5.)    Social Isolation/Alienation – The feeling that one is isolated for the rest of the world, different from other people, and/or not part of or like they belong to any group or community.
I feel all of these in various degrees. The most prominent for me are definitely Abandonment/Instability, Defectiveness/Shame and Social Isolation/Alienation. Defectiveness/Shame has wrapped itself around me like a wet blanket, clinging to my skin my entire life. Abandonment/Instability and Social Isolation/Alienation I am so familiar with that I may have resigned myself to them. If Defectiveness/Shame is the wet blanket clinging to my skin, these are what actually compose my skin. These are the vital organs that my blood pumps through. Emotional Deprivation…. I don’t believe I have any right to deserve or expect any of these things. I can actually see where and how people do give these to me, but it’s as if I’m watching them give them to someone else. Thinking about being able to accept these things feels foreign to me like I wouldn’t know how to accept them even if I wasn’t deprived of them. The Mistrust/Abuse Schema is a lesser schema for me. Remember I mentioned that schemas can prevent to various degrees. The ones that ingrain themselves earliest in life tend to be the stronger, more pervasive schemas, while the ones that occur later in life or not so entrenched. This is one of those for me. I’ve dealt with more than my fair share of abuse, but this came later in my life. Some days I believe that because I’m so unavailable on most other levels that any abuse I’ve taken I can almost shrug off. I expect it to happen, but since I do expect it, I don’t allow myself to open fully to it and it therefore can’t affect me or I don’t hold on to it like I might have.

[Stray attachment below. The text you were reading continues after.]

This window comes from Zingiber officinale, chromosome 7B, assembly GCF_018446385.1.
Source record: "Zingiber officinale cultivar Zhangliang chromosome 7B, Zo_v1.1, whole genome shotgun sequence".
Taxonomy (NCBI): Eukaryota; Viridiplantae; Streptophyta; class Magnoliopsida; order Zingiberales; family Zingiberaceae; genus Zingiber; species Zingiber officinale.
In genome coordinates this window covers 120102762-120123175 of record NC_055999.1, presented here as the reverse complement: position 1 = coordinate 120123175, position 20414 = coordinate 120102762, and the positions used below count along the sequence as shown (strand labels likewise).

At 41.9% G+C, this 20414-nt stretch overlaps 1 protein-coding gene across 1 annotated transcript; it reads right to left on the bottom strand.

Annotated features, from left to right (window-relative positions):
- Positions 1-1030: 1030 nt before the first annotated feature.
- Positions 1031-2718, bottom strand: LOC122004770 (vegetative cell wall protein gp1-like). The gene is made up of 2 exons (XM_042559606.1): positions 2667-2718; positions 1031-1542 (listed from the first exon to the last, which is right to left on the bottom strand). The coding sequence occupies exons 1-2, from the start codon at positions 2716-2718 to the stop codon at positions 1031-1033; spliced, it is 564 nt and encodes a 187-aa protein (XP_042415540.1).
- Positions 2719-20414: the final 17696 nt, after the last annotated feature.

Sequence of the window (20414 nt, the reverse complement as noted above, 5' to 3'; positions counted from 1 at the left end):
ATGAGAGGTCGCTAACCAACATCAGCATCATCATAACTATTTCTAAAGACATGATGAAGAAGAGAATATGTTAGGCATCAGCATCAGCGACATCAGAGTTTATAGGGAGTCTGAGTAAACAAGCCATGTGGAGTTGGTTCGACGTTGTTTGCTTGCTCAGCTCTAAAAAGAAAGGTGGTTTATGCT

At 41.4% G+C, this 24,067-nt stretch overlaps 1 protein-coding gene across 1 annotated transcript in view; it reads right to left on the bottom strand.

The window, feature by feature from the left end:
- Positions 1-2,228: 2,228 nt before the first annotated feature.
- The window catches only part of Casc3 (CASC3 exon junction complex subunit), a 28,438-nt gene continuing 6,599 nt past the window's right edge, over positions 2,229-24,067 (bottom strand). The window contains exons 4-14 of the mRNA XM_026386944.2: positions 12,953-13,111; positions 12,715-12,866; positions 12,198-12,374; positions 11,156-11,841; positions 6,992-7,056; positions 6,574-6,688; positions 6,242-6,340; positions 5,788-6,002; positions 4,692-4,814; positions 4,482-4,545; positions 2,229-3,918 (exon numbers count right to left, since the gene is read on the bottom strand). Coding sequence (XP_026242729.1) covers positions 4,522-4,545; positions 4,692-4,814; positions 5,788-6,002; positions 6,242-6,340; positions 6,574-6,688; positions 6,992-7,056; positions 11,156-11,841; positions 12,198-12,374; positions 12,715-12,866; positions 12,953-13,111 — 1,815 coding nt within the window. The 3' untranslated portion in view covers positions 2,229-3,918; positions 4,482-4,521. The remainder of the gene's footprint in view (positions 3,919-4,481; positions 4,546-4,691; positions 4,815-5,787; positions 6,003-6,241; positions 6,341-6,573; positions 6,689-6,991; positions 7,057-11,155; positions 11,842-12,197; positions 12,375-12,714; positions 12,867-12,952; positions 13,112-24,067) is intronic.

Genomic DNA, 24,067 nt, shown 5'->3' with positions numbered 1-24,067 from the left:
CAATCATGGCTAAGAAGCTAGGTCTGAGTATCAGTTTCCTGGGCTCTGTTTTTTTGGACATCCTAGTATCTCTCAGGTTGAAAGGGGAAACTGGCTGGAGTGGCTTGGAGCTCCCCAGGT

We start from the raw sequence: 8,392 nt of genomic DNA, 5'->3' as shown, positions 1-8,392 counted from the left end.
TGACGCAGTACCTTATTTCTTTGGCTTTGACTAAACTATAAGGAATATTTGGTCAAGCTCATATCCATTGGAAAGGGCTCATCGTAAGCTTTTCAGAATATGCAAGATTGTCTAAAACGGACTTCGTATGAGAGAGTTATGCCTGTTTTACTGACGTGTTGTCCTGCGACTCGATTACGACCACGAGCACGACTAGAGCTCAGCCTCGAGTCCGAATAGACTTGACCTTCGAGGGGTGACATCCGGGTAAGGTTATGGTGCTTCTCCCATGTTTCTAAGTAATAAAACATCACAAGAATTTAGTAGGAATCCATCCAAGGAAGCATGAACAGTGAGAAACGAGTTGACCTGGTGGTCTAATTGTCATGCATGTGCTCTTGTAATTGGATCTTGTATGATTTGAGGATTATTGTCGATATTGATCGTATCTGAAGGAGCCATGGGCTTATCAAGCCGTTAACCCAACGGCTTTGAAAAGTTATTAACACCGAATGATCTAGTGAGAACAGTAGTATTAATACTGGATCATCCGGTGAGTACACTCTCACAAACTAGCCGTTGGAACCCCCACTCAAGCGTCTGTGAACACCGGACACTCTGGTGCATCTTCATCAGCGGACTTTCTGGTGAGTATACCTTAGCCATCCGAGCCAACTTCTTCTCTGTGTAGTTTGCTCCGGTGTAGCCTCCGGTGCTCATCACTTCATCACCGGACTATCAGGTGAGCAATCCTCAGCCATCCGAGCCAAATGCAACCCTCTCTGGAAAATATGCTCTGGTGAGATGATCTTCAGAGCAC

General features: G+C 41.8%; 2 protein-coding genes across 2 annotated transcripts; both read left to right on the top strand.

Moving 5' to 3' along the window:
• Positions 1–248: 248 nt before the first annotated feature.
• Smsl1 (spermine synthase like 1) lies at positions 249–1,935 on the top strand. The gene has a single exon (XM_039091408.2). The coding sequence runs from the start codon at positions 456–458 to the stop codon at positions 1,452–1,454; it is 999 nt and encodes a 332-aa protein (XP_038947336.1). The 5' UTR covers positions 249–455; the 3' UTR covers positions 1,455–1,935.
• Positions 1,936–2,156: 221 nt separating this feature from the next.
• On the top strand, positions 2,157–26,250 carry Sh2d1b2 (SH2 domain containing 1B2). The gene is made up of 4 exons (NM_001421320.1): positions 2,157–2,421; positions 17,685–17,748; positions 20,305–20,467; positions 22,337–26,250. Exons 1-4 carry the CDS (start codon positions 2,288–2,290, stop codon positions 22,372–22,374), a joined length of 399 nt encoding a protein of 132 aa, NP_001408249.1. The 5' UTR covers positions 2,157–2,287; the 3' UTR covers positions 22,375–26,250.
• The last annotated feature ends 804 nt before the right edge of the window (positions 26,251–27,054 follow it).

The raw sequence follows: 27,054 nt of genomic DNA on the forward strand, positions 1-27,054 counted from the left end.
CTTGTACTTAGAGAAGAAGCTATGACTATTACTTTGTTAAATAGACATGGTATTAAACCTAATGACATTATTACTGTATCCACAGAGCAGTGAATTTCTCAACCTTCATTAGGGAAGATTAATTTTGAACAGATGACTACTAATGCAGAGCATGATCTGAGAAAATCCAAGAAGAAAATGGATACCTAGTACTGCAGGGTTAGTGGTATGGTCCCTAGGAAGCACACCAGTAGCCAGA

Domain II -  Impaired Autonomy and Performance: Expectations about oneself and the environment that interfere with one’s perceived ability to separate, survive, function independently, or perform successfully.  

6.)    Dependence/Incompetence – Belief that one is unable to handle one’s everyday responsibilities in a competent manner, without considerable help from others (ex. Take care of oneself, solve daily problems, exercise good judgment, tackle new tasks, make good decisions). Often presents as helplessness.

7.)    Vulnerability to Harm or Illness – Exaggerated fear that imminent catastrophe will strike at any time and that one will be unable to prevent it. Fear focus on one or more of the follow:
a.       Medical Catastrophes like heart attacks or AIDS
b.      Emotional catastrophes like going crazy
c.       External catastrophes like elevators collapsing, victimization by criminals, airplane crashes, earthquakes.

8.)    Enmeshment/Undeveloped Self – Excessive emotional involvement and closeness with one or more significant others (often parents) at the expense of full individuation or normal social development. Often involves the belief that at least one of the enmeshed individuals cannot survive or be happy without the constant support of the other. May also include feelings of being smothered by or fused with others or insufficient individual identity. Often experienced as a feeling of emptiness and foundering, having no direction, or in extreme cases questioning one’s existence.

9.)    Failure – The belief that one has failed, will inevitably fail, or is fundamentally inadequate relative to one’s peers in areas of achievement (school, career, sports, etc.). Often involves beliefs that one is stupid, inept, untalented, lower in status, less successful than others, and so forth.